You know the signs, trying to feel good all the time or trying to ‘be above’ feeling upset or angry. The term, ‘spiritual bypass’ was coined by the late psychologist John Welwood in 1984 to describe the “tendency to use spiritual ideas and practices to sidestep or...
What is willpower? Psychologists tell us that a lack of willpower is a barrier to change. Willpower is generally known as the ability to resist short term temptations in order to get to a long term goal. There are many names for willpower including: self discipline,...
If you, like me, were brought up to believe that we can multi task, I hate to break it to you but you’ve been fed a crock of doodah. Especially the people who took on this idea and try to do twice as much in half the time. Why is multi tasking a myth? Because it’s...
This week in the UK a muslim schoolboy, aged 11, was referred to the anti-terrorism group Prevent (part of the Government’s anti terrorism strategy, to prevent children, young people and adults from being drawn into extremist activity including acts of terrorism) by...
Diets don’t workYou know that diets don’t work. If they did, there’d only be one and you would only need to go on it once. How many times have you started a diet and had that initial feeling of euphoria where everything looks hopeful? But, after a few days, the...
Your best friend is there for you when times are tough as well as when the good times roll. Your friends know when you’re feeling a bit fragile and could do with some loving words, they hear you out if you’re angry, pass the tissues when you’re upset and can party...
I hear more and more people say that they couldn’t get motivated during the recent lockdowns and those that continue to work from home are still finding motivation a challenge. Rather than catch the 7.15am train or jump in to their car to get to work, they’re turning...
What if you could ignore your cell by date and choose a new one? How on earth can you do that? Scientists at the Biology of Aging Progam at the National Institute of Aging in Maryland believe we could live decades longer if we could prevent the molecular damage that...
Hello, I’m Elaine. Do I feel like an Elaine? Does my name reflect who I am? No, it reflects my parent's choice at the time of my birth. Apparently, my dad thought that this was a name that couldn’t be shortened, although he may have had a crush on an Elaine that...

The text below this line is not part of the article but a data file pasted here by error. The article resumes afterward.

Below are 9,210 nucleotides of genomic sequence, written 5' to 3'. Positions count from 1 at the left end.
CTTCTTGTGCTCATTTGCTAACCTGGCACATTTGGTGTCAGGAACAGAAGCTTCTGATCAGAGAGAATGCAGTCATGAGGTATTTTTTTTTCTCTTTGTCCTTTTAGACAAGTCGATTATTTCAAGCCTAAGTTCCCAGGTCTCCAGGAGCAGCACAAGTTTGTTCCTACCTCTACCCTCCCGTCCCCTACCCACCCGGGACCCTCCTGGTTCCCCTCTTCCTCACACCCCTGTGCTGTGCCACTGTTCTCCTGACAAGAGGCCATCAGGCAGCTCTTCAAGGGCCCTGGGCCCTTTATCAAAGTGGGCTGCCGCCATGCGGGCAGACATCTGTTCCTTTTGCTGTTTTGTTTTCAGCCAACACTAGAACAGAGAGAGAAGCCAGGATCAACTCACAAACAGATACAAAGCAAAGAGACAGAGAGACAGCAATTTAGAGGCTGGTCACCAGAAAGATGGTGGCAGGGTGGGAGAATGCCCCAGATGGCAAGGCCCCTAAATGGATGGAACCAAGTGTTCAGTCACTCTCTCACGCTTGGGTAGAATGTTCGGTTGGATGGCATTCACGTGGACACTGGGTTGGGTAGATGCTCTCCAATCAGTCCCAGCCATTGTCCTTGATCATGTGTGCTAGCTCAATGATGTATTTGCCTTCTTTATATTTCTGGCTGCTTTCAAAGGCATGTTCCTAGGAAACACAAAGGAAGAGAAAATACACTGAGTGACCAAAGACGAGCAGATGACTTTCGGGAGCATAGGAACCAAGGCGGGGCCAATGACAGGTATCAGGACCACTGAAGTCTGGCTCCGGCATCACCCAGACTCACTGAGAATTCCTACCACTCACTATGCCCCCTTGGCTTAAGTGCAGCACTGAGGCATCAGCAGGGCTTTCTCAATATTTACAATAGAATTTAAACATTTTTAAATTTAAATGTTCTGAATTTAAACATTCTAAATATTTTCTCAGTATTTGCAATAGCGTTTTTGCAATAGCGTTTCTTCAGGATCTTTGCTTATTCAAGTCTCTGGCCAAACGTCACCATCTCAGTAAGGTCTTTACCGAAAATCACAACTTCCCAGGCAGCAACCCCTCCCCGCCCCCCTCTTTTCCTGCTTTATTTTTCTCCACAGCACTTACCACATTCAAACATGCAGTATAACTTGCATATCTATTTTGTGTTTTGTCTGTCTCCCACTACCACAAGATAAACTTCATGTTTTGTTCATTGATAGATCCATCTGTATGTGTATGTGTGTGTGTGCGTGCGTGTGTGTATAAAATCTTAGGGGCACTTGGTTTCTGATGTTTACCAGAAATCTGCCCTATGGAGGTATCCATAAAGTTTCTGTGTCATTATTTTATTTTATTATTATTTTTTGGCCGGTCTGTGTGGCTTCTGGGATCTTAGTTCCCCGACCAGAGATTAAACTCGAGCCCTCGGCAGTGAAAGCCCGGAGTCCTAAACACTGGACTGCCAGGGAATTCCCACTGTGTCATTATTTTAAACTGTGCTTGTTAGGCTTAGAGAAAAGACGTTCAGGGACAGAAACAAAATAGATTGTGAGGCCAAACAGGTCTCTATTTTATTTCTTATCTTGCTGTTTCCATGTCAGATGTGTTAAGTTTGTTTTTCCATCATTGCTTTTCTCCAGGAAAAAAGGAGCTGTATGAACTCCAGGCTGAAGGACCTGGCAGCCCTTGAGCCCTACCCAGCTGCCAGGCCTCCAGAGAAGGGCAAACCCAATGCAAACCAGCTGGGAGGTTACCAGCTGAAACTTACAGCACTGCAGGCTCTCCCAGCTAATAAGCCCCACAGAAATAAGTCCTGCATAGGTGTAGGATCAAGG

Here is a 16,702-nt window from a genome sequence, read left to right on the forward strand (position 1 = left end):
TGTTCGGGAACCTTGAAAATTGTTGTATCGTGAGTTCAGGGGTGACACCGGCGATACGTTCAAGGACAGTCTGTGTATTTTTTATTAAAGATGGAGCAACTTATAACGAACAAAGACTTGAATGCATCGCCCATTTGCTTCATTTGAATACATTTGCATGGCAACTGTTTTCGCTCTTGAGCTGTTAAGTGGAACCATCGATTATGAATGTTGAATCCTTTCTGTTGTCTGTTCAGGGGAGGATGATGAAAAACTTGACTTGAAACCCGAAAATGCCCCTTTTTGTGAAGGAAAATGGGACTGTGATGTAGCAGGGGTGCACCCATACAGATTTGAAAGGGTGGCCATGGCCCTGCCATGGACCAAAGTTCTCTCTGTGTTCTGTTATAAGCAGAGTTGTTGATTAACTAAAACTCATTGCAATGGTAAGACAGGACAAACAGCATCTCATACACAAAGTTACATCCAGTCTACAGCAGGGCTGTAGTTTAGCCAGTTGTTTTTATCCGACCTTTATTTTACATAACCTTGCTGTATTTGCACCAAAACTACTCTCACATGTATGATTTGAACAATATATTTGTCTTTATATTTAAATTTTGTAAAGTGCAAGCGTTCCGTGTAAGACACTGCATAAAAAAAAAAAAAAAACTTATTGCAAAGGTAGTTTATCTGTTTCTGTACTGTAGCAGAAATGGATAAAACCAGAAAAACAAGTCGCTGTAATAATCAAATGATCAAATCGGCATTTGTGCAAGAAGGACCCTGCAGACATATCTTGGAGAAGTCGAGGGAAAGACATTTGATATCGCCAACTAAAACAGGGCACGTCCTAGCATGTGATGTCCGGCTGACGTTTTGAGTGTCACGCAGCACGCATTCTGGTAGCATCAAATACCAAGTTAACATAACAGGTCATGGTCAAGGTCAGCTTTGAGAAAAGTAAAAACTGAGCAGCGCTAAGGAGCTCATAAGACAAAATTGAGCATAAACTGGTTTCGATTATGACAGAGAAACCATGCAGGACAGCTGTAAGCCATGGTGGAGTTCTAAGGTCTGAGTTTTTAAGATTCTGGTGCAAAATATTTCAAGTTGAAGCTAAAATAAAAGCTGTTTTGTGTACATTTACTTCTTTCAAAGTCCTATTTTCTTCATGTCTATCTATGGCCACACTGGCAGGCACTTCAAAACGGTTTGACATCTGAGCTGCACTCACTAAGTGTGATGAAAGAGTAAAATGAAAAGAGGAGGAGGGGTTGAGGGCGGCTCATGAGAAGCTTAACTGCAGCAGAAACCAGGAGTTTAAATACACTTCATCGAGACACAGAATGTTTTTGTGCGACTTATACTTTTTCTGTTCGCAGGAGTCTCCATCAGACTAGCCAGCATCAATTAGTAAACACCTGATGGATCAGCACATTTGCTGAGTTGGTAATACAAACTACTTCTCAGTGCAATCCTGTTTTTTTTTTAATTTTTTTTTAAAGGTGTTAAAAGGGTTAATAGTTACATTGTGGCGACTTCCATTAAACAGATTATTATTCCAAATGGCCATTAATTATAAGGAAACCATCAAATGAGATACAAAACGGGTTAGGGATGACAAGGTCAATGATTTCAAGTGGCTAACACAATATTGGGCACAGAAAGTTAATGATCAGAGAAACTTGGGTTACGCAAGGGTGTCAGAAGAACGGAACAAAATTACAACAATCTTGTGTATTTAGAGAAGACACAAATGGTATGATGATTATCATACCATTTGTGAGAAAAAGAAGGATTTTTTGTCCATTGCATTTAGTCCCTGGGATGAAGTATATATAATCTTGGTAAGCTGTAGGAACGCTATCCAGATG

I used to love Russian dolls when I was young. There’s something about pulling apart the biggest Matryoshka doll to reveal another version of the figure until you get to the smallest doll that can’t be pulled apart, this version has no join or cracks. It’s a tiny...
I was talking with a friend the other day and when I got off the call I felt a little ‘off’ and then I realised that, love her as I do, this friend had spent the whole call complaining about everything in her life from her family to the people she’d just encountered at the supermarket.
We all complain at times. Even me, but then I’m not complaining, I’m just making a point, right?
In 2007, Will Bowen wrote a book, ‘A Complaint Free World’ where he challenged people to go for 21 days without complaint. Bowen says, ‘Complaining is like bad breath — you notice it when it comes out of someone else’s mouth, but not when it comes out of your own.’
Bowen, who was the minister of a small midwestern church delivered a series on prosperity. He noticed that his congregation all said that they wanted greater prosperity and more stuff but, at the same time, they all complained about what they already had. This led to Bowen asking his congregation to put a rubber band around one wrist and switch it to the other wrist every time they complained.
I tried this years ago but I spent so much time switching the band that I got fed up. And then complained about it. But things shifted for me a few years ago when I realised that I was complaining. Like, a lot. When I noticed this habitual pattern, I paused and asked myself where I thought this experience was coming from?
And my experience never came from the things I complained about. Often the things I grumbled about in my head happened minutes or hours ago and yet I was still upset by them. Or, rather, I was upset by my thoughts about whatever happened.
What’s the harm in complaining?
Research from Stanford University found that complaints shrink the hippocampus, the area of the brain that’s critical for problem-solving and intelligent thought. And when you complain, the brain releases the stress hormone, Cortisol which can raise your blood pressure and blood sugar. And all the extra cortisol released by frequent complaining impairs your immune system and makes you more susceptible to high cholesterol, diabetes, heart disease, and obesity. Just because you like a little complaining.